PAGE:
Pubdate: Tue, 26 Dec 2006
Source: Eastern Daily Press (Norwich, UK)
Copyright: 2006sArchant Regional
Author: Adam Gretton


A scheme to create the largest hemp production plant in East Anglia 
could go up in smoke in the New Year after major traffic and 
countryside concerns.

Plans to convert agricultural buildings at Roudham,  near Thetford, 
into a UKP3.5m processing factory and  storage warehouses have 
already prompted mass  opposition from local councillors and residents.

The application for seven barns at Camp Farm is now  being 
recommended for refusal next month because of its  potential impact 
on the local rural road network and  conflict with planning policies.

The plant, which will be run by Essex based Hemcore,  aims to process 
and store 7,000 acres of hemp a year,  which will be turned into 
housing insulation, interior  car panels, fuel and horse bedding. The 
business would  employ 14 people and would operate on a 24 hour basis 
for an initial 240 days of the year.

But Breckland Council planning officers say that  Roudham Road, the 
farm's main access route, is "not  suitable" for an increase in lorry 
activity, which will  be caused by the development.

In a report to councillors, Nick Moys principal  planning officer,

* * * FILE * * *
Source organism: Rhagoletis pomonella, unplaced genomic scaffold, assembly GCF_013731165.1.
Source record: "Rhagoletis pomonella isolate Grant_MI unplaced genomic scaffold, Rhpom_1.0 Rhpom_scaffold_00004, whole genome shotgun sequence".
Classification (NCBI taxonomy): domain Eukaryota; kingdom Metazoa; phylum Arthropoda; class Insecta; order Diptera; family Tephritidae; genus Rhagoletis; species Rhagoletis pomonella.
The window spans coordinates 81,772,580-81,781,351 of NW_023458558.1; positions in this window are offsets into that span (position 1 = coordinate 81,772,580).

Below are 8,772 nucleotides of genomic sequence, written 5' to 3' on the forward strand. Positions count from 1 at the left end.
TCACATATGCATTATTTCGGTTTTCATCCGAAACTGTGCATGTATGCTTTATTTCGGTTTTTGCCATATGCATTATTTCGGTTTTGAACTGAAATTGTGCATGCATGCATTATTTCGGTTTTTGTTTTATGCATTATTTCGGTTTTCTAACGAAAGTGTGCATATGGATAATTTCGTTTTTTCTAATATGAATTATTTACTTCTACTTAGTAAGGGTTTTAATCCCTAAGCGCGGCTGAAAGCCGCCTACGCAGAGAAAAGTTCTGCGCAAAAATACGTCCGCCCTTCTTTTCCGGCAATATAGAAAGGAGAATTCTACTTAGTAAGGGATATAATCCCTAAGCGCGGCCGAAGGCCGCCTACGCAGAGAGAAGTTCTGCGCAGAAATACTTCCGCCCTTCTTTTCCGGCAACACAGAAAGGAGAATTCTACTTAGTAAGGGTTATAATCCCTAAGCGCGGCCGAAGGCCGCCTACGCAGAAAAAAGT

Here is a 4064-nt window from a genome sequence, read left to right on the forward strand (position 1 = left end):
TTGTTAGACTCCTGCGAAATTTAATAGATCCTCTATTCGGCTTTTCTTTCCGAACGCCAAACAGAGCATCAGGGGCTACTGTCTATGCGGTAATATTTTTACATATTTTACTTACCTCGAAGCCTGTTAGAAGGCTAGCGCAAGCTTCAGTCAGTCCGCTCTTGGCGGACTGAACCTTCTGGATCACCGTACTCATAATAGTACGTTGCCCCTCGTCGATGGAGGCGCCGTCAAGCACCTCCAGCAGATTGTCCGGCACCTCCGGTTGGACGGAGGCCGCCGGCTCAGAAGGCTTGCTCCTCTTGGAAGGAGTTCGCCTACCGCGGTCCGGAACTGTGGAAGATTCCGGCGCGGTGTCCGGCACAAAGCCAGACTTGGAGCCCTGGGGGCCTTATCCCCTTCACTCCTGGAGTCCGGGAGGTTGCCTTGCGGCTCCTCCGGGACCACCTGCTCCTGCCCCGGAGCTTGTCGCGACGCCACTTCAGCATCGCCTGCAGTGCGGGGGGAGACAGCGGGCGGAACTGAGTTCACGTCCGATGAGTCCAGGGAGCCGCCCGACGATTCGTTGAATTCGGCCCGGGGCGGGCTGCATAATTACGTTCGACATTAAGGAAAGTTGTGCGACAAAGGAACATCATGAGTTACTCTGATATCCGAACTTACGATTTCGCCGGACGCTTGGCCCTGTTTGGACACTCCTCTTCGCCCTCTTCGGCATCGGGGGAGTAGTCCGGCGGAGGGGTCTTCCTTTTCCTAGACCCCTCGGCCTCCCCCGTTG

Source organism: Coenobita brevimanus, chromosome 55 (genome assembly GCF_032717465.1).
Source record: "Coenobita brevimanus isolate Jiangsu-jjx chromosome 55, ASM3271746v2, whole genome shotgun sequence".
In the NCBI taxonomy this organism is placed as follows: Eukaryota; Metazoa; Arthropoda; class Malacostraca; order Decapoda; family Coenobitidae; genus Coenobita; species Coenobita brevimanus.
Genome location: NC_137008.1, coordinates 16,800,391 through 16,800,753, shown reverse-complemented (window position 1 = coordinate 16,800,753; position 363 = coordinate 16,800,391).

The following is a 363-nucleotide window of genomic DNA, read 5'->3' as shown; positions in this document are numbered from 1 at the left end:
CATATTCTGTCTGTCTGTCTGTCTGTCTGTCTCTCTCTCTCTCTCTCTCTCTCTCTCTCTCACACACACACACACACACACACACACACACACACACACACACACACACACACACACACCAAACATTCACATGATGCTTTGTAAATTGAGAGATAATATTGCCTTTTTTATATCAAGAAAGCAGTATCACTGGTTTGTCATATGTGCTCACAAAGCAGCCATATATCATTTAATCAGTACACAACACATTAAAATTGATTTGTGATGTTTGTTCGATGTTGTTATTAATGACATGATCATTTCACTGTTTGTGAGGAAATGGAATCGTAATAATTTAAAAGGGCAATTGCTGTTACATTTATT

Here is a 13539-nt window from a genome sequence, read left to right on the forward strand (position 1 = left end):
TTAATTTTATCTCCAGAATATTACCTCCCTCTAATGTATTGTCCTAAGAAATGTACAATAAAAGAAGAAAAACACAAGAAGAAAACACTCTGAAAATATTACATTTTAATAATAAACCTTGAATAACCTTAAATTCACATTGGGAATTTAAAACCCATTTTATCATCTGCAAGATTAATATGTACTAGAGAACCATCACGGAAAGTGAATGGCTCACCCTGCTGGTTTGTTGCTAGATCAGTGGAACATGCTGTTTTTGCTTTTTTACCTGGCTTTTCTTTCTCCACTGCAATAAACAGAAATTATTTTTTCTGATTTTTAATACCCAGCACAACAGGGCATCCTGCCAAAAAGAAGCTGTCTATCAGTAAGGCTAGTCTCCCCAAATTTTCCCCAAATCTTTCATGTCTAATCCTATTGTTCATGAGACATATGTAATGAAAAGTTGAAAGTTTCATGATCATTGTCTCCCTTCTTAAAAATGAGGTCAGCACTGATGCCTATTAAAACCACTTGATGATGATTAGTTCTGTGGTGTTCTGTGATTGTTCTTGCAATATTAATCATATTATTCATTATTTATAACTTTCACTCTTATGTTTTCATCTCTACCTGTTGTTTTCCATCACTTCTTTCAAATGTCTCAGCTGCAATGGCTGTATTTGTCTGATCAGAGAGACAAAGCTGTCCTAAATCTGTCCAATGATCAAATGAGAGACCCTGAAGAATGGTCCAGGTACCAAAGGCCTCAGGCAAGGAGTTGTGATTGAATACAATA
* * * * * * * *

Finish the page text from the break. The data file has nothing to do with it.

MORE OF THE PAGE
said the operation would double daily  HGV movements on a road 
designated as a 'Quiet Lane' by  Norfolk County Council and would 
have a "noticeable"  effect on the rural character of the area.

He added that the conver-sion of one barn into a hemp  processing 
plant would comply with farm  diversi-fication policies, however, the 
proposal for  commercial storage and distribution at the six other 
Camp Farm buildings was not suitable for the rural  area.

Parish councils at Roudham, Larling, Bridgham, Harling  and 
Garboldisham and 140 letters from local residents  have strongly 
objected to the plans because of  "unacceptable" increases in 
traffic, the scale of the  development, and the effect of the quiet 
rural character of the area.

Mike Duckett, managing director of Hemcore, told the  EDP last month 
that East Anglia's strong agricultural  base was the perfect place 
for production of the  environmentally friendly and multi use material.

"There has been a perception that with hemp it is  always something 
to do with drugs, but that is changing  rapidly. It is getting much 
more credibility as a  profitable alternative break crop for farmers 
growing  cereals and vegetables," he said.

A Breckland Council plan-ning committee will discuss  the application 
on January 8.